The account was widely shared, and when school officials found out about it, they disciplined the student who created the account but did not investigate the accusations against the athlete, the lawsuit says.

The school principal, Stensrud, told the students and their parents who reported the allegations or asked for help dealing with the harassment from other students that the school couldn’t do anything unless a victim pursued criminal charges with Boulder police or sought a formal restraining order, the lawsuit says.

“That’s a fundamental misunderstanding of the law and the school’s responsibilities, and maybe more than anything, that is something that they need to change immediately,” said the women’s attorney, John Clune.

Title IX is a federal law that prohibits discrimination on the basis of sex and requires schools that receive federal funding to investigate and remedy hostile educational environments, among other obligations.

In the case of the woman who said she was raped at the Halloween party, school officials requested that the woman change her schedule or attend school online to avoid the athlete but did not require him to change his schedule, the lawsuit says. When she struggled to complete assignments, function in school or even get out of her car and walk into the building at the start of the school day, she was punished with detention for being late and other sanctions, the lawsuit says.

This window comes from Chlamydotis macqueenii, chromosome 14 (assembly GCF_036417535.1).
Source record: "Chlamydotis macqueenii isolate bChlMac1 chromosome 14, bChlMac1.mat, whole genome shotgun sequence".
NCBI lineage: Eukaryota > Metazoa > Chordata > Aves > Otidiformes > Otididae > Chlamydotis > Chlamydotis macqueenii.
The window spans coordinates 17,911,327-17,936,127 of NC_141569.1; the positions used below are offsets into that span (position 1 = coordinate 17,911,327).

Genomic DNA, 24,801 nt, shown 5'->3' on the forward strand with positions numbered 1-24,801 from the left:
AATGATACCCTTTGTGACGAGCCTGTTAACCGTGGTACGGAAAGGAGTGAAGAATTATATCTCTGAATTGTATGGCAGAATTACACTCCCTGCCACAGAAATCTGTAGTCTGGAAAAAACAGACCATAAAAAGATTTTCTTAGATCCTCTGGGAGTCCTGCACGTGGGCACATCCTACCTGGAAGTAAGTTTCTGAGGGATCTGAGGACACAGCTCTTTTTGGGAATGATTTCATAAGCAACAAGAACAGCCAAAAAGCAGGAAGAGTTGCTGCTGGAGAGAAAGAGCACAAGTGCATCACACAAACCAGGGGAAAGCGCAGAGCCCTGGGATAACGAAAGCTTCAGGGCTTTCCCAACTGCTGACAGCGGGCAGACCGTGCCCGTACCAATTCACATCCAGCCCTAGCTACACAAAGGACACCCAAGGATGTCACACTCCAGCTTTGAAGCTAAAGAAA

“A historical, cultural problem”

In May 2017, the second woman involved in the lawsuit said she went with the athlete to a baseball dugout during a choir concert, where they began to kiss. The athlete asked the woman, who was a freshman at the time, to perform oral sex and she refused. He forced her to do so, and then raped her, the lawsuit says.

The student did not report the assault to authorities until 2019, but the day after the attack, Fairview’s dean of students asked a friend of hers if the friend knew about a student who “got hurt at the choir concert,” the lawsuit says.

During the summer of 2017, school officials negotiated with the athlete’s family to allow the teenager to transfer to a private boarding school in Maine, without any notes on his disciplinary record, the lawsuit says.

The incident is part of a larger “toxic culture” of sexism and minimization of reports of sex crimes, the lawsuit alleges.

Stensrud and an unnamed athletic department administrator previously made statements that blamed girls for being victims of sexual assault and the administrator told other Fairview staff members that “boys could not be expected to behave because of the pressure they were under and all of the pornography they watched,” the lawsuit states. Stensrud also repeatedly referred to female administrators, police officers and teachers as “girls,” according to the complaint.

One former Fairview school administrator was criminally charged in 2020 with failing to report suspected child abuse after failing to act after a female student reported a male student had sexually assaulted her, the lawsuit states. The misdemeanor charge was dismissed the week after it was filed, court records show.

The women who filed the lawsuit are seeking monetary damages. They can’t sue for institutional changes because they’re no longer students, Clune said, but still hope to push for reforms at Fairview High School.

“Their biggest concern is that there is a historical, cultural problem within the high school,” he said. “And more than anything, that is what they are hoping to help correct.”

Denver Post reporter Elise Schmelzer contributed to this report.

Source: Read Full Article